It is always difficult for those who live through transitional periods in history to recognize that they are taking place.
While we distinguish between the Roman Republic and the Roman empire, and mark the birth of the Byzantine empire with the establishment of its capital at Constantinople, it is unlikely that the average person living under Roman rule understood, much less cared, that he was a citizen of the Roman Republic, the Eastern Roman Empire or the Western Roman Empire. Indeed, although we call them Greeks and Byzantines, the men of the Eastern Roman Empire still called themselves Romans and believed they, and not the barbarian-infested ruins of the city on the seven hills, were the true heirs to Romulus and Caesar Augustus, even though they no longer lived in Italy nor spoke Latin.
In like manner, most Americans still think of themselves as a democratic nation, although their government is no longer even remotely democratic, the population ceased to be culturally and ethnically coherent more than 100 years ago, and the patriotic ideology that was supposed to provide a practical substitute for the absence of nationalism has been largely abandoned. Cherished illusions are powerful; thus, it is possible for Americans to believe they are still governed by the free voice of the people, even though that voice is now trumped every single time it conflicts with the will of the ruling elite. No matter what the subject is, be it homogamy in California, the military occupation of Afghanistan, the bailout of the Wall Street banks, illegal immigrants in Arizona or abortion on demand, democracy in the United States is repeatedly proven to be entirely impotent, even when the democratic forms are superficially followed.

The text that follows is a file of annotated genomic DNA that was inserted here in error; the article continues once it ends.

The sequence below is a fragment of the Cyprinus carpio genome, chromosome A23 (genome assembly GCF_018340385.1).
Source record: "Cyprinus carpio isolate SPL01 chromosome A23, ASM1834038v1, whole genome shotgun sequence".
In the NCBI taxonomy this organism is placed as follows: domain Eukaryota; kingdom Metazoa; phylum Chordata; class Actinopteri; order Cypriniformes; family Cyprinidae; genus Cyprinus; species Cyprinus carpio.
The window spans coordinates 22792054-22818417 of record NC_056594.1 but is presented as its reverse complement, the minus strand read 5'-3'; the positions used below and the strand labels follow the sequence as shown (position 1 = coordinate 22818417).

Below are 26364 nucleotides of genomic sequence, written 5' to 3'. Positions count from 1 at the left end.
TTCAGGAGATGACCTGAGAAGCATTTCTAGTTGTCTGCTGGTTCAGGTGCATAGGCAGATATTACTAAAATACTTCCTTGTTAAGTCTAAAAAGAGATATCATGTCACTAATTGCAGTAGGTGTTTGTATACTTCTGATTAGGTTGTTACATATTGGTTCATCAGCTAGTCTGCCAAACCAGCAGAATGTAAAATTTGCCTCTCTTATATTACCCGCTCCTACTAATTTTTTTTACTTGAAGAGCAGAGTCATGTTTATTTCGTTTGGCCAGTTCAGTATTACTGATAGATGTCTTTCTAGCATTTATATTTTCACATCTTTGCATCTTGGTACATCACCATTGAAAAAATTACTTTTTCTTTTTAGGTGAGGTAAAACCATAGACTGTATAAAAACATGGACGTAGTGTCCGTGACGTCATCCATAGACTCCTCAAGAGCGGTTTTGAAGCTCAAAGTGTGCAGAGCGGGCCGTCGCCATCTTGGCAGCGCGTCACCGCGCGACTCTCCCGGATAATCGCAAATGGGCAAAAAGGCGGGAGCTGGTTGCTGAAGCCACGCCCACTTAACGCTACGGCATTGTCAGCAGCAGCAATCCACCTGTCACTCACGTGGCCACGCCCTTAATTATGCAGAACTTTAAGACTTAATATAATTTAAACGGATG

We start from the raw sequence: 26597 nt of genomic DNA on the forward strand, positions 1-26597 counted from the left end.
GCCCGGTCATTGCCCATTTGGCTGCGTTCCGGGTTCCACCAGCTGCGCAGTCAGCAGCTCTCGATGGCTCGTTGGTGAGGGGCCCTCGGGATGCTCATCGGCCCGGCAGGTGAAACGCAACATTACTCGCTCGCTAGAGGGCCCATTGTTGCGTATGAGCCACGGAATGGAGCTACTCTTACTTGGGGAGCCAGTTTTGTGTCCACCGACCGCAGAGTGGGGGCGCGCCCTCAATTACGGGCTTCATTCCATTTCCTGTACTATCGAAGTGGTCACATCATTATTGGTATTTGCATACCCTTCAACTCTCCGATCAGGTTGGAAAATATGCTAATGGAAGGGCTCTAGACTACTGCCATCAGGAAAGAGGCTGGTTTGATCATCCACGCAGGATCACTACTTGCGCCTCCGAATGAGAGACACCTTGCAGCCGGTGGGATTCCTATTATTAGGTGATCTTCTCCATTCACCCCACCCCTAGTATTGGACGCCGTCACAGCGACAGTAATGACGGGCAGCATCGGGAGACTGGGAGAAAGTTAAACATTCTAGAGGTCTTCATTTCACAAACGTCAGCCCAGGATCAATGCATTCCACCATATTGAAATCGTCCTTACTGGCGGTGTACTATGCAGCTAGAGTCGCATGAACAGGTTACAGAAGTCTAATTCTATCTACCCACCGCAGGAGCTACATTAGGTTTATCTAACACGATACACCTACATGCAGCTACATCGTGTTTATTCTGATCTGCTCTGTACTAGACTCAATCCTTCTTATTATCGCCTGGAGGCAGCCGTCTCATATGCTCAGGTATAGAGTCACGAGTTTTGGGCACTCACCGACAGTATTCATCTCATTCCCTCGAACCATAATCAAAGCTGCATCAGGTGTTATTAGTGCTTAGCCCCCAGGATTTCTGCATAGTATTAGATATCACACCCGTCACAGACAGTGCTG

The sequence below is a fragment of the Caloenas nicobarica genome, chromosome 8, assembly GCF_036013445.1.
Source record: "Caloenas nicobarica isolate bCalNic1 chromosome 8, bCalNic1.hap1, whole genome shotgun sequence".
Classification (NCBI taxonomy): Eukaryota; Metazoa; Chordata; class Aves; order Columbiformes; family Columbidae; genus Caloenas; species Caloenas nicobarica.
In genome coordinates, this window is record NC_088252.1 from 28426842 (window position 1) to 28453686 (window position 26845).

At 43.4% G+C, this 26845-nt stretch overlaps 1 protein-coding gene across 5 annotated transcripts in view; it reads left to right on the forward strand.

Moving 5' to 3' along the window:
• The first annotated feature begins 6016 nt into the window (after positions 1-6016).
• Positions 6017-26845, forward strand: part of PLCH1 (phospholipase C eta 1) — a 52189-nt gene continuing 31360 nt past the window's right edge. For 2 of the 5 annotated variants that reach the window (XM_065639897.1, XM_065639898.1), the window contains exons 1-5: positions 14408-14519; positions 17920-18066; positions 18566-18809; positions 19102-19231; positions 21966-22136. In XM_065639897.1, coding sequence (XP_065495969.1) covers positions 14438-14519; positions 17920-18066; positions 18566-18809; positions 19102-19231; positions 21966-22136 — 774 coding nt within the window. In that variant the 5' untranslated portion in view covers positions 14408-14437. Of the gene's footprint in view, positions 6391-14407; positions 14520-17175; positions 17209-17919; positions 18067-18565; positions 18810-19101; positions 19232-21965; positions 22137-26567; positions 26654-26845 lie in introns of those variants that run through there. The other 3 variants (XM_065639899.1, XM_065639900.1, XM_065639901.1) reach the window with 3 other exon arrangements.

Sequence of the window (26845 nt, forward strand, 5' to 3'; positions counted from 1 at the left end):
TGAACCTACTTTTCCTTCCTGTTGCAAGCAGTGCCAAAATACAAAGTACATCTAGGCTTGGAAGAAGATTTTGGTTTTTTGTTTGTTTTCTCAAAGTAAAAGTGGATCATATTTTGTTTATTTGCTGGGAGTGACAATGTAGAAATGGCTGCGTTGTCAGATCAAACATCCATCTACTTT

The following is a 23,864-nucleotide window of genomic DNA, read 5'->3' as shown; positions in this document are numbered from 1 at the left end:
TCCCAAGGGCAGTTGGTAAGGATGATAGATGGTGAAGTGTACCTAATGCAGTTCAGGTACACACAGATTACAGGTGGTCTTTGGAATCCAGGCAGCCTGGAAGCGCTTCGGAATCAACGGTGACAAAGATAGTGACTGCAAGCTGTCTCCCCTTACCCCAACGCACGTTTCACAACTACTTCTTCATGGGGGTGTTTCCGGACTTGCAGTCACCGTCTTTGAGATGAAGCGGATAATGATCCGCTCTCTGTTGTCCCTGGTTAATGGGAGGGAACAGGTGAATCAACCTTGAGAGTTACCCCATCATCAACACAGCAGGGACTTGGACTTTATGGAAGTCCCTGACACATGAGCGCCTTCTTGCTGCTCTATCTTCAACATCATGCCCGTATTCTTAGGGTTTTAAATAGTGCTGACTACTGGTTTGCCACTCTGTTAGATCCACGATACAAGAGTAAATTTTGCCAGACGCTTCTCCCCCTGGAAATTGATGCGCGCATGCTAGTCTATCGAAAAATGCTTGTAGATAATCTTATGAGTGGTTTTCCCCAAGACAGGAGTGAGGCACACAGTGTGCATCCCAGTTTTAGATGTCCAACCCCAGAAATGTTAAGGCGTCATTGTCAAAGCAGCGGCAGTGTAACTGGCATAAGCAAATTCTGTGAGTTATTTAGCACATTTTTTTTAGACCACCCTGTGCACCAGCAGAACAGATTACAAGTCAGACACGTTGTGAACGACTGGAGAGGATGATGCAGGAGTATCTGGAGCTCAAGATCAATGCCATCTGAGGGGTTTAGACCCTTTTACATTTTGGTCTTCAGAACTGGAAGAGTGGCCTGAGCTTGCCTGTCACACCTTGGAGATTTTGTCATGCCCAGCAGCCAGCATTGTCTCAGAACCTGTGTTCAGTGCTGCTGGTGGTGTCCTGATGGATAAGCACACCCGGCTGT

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As Hieronymus Fabricius taught William Harvey: "Let all reasoning be silent when experience gainsays its conclusion."
Like the decaying remnants of the Western Empire that preceded it, Western civilization has permitted itself to be invaded en masse by tribal barbarians who have little more use for civilization than they possess the ability to maintain it. The progressive, multicultural ideology, which replaced what America's Founding Fathers once described as "the rights of Englishmen," was based on the idea that civilization is the product of individual exposure and physical location; it was assumed that the transformation of a 130 IQ Ashkenazi Jew or an 80 IQ Mgbo tribesman into an 110 IQ American of Anglo-Saxon descent was a simple matter of time and education.
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But since the political and intellectual traditions of the Magna Carta, the Glorious Revolution and the Revolutionary War of 1776 clearly meant very little to the millions of German, Irish, Scandinavian and Italian immigrants and their descendants, it should have been obvious that America's founding traditions would be similarly ignored by the even larger wave of immigrants who began to arrive in the latter half of the 20th century. The melting pot concept was always nine-tenths myth, and the historical pattern clearly shows that distinct groups of immigrants generally do not assimilate over several generations, but rather form tribal factions that work to further the interests of the group at the expense of other tribal factions in the state. And the unity of these factions readily trumps that of the various alternatives that have been proposed, whether they are based on economic stratification as per Marx, sexual division as per the feminists, or even sexual orientation.